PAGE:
The United States’ government decision to ban Huawei from involvement in the American communications network will be enforced in February 2020, formalizing President Trump’s signature on the Defense Authorization Act in August 2018. The Chinese tech giant was granted temporary reprieves while the logistics of the ban were worked out, but Huawei products will be unusable in the US from this month onwards.
The US government has chosen to completely prohibit the presence of Huawei on American soil out of security fears, citing concerns that Huawei could access and share sensitive information on behalf of the Chinese authorities. Huawei have been firm in their denial of such a possibility, but the US government is taking no chances given the unstable trade relations between the two countries in recent months.
Given the prominence of smartphones in everyday life, it is no surprise that the Huawei situation has gained such traction in the media. Huawei is at the center of the rollout of 5G networks in other nations, but the US is remaining firm on its skepticism of the Chinese telecommunications provider.
The end of a trade dispute?
The Huawei discussion has taken place to a backdrop of fractious trade negotiations between the American and Chinese governments. A dispute between two of the strongest economic powers inevitably has consequences throughout the world, so all nations will be looking optimistically towards the January deal signed by the two governments as evidence that this dispute is reaching an end.
Import taxes have been at the heart of the conflict, with both the US and China levying substantial tariffs on goods traded between the two countries. This has had ripple effects on other countries looking to trade with both nations, while investors have found it difficult during a period rife with uncertainty. It is that lack of clarity which makes investors most uncomfortable, as markets are at their most volatile when economic disputes are ongoing.
The January deal indicates that traders should soon be able to operate with greater market certainty. The Phase One trade deal sees China commit to the purchase of an additional $200 billion worth of American products, although the elevated trade tariffs remain in place for the Phase Two trade talks. However, the Phase One deal is an important step towards a more harmonious economic partnership.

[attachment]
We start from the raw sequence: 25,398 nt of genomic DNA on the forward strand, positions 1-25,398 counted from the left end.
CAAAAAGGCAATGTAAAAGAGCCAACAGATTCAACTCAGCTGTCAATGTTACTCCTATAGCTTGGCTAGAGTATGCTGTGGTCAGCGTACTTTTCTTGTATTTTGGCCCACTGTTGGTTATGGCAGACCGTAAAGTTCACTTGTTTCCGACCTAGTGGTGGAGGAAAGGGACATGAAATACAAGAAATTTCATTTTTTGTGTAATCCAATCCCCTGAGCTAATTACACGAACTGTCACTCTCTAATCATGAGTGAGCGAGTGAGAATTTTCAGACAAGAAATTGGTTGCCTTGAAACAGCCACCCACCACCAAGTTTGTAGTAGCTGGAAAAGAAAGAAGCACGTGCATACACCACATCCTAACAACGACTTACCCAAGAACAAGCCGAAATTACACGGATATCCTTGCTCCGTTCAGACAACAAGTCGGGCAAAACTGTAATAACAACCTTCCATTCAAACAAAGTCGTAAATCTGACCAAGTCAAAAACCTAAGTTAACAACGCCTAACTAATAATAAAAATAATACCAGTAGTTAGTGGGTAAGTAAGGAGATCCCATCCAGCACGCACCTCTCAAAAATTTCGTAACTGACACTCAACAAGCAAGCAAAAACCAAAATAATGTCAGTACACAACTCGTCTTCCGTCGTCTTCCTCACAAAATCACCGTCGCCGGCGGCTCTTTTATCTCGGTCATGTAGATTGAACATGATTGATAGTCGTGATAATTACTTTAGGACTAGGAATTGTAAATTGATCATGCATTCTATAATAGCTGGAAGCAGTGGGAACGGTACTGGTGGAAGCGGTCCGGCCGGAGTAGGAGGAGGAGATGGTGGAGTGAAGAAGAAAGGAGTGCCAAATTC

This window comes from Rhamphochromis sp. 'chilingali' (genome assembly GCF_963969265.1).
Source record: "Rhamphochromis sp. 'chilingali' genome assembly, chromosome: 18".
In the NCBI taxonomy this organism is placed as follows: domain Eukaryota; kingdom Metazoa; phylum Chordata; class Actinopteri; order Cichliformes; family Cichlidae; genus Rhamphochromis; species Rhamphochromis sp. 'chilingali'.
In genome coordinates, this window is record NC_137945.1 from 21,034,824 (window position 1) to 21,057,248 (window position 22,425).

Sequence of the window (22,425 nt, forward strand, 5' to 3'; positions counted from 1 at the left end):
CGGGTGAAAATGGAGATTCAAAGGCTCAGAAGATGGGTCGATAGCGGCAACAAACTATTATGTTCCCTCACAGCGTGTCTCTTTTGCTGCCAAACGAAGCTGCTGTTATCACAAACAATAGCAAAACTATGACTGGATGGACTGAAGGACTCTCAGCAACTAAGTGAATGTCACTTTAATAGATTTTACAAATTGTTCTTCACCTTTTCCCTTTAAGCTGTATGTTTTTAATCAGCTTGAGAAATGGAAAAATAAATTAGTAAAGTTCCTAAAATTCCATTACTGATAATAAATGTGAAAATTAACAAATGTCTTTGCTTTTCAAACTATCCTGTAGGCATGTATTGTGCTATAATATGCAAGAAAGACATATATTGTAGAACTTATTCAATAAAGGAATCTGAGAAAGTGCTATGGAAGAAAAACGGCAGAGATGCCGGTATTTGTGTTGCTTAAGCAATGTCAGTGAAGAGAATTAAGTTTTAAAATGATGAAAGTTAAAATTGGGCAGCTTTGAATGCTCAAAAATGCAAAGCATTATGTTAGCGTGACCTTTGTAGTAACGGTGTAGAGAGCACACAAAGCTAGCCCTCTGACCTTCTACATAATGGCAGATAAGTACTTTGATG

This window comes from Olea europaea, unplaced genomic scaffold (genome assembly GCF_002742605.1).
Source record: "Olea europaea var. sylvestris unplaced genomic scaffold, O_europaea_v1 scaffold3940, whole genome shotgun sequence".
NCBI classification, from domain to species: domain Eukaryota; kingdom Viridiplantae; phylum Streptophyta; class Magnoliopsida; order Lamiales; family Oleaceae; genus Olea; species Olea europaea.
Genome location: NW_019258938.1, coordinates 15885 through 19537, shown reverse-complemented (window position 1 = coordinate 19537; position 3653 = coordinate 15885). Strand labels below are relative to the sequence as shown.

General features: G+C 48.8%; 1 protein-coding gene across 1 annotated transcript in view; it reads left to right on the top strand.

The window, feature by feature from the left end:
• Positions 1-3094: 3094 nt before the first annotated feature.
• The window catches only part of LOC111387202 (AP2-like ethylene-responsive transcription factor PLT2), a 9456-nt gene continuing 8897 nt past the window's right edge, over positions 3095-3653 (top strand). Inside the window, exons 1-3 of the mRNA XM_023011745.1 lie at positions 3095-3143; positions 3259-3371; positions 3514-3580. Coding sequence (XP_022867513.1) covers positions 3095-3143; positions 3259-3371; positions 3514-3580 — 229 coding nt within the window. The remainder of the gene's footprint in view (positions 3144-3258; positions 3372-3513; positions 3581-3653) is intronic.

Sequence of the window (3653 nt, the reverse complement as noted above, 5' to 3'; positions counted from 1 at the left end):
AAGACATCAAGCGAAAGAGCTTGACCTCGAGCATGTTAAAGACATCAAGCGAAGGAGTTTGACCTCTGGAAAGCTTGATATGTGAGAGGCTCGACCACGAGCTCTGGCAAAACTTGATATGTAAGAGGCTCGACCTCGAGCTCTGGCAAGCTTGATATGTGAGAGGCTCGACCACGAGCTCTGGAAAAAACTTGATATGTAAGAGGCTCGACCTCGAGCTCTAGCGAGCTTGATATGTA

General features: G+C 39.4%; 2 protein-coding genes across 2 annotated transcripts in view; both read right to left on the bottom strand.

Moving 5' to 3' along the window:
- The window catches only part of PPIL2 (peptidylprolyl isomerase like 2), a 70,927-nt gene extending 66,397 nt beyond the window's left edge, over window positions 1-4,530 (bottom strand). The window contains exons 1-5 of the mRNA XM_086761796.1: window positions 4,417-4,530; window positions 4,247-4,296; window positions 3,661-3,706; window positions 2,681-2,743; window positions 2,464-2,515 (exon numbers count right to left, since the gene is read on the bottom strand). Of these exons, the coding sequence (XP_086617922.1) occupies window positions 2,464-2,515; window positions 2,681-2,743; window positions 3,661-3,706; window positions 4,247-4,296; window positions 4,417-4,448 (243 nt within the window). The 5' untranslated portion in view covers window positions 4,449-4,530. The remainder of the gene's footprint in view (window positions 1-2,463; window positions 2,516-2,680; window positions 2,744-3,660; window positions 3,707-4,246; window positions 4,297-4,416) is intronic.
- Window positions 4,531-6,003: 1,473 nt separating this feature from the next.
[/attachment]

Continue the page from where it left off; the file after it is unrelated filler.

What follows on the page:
The effect on the markets
The Chinese yuan has been weak throughout the trade dispute, with some critics interpreting this as a conscious decision by the government to counteract the effects of higher tariffs on the import of Chinese goods. However, the yuan displayed a resurgence in the latter months of 2019, a direct consequence of more positive noises coming from the trade negotiations. There is also little incentive for an intentional devaluation of the yuan while trade talks are progressing more positively.
The Huawei situation also has been treated as an extension of the trade tensions. While its conclusion may not be a positive one for China, investors everywhere will appreciate the certainty that arrives with the enactment of that ban. This improved stability will have American traders considering the USD/CNY currency pair when looking at options with the best US forex brokers, something that many investors will have avoided while the relations between the two countries were at their most volatile.
A caveat is that the coronavirus scare inevitably affected the Chinese economy at the start of 2020, therefore clouding the true effect of the trade deal and the Huawei ban on the value of the currency. Nevertheless, it appears that the US and China are heading towards a more sustainable working relationship. Of course, some tension will be unavoidable, given that the consequences of the Huawei ban will be keenly felt on both sides throughout 2020.
The Huawei conundrum
There is still resentment within the Chinese authorities towards the fact that American officials didn’t consider Huawei to be trustworthy with sensitive information, given the international company’s strenuous denial to claims of potential subterfuge. There is also concern at Huawei about the vigorous manner with which US officials are encouraging their rivals to join in their boycott of the tech giant.
US officials sought to pressure their British counterparts into banning the Chinese company, but they were left disappointed when the United Kingdom opted to use Huawei as a supplier for part of their new 5G network. Huawei’s involvement is still attracting vocal opposition among some British politicians fearful for the integrity of the UK’s telecommunication networks, while there are also concerns that working with Huawei may undermine the UK’s close links with the US.
US Attorney General William Barr has also stated an openness to the government taking a controlling stake in the Finnish company Nokia and the Swedish company Ericsson. This novel strategy would be undertaken with the intention of rivaling Huawei’s position as a global leader in 5G networks.
The pressure on allies to avoid Huawei and mooted financial support of Huawei’s competitors are unlikely to sit well with the Chinese government, although that January trade deal does indicate that the two economic superpowers can find a cordial and mutually beneficial relationship.
Photos: top from Deposit Photos, 2nd from Pixabay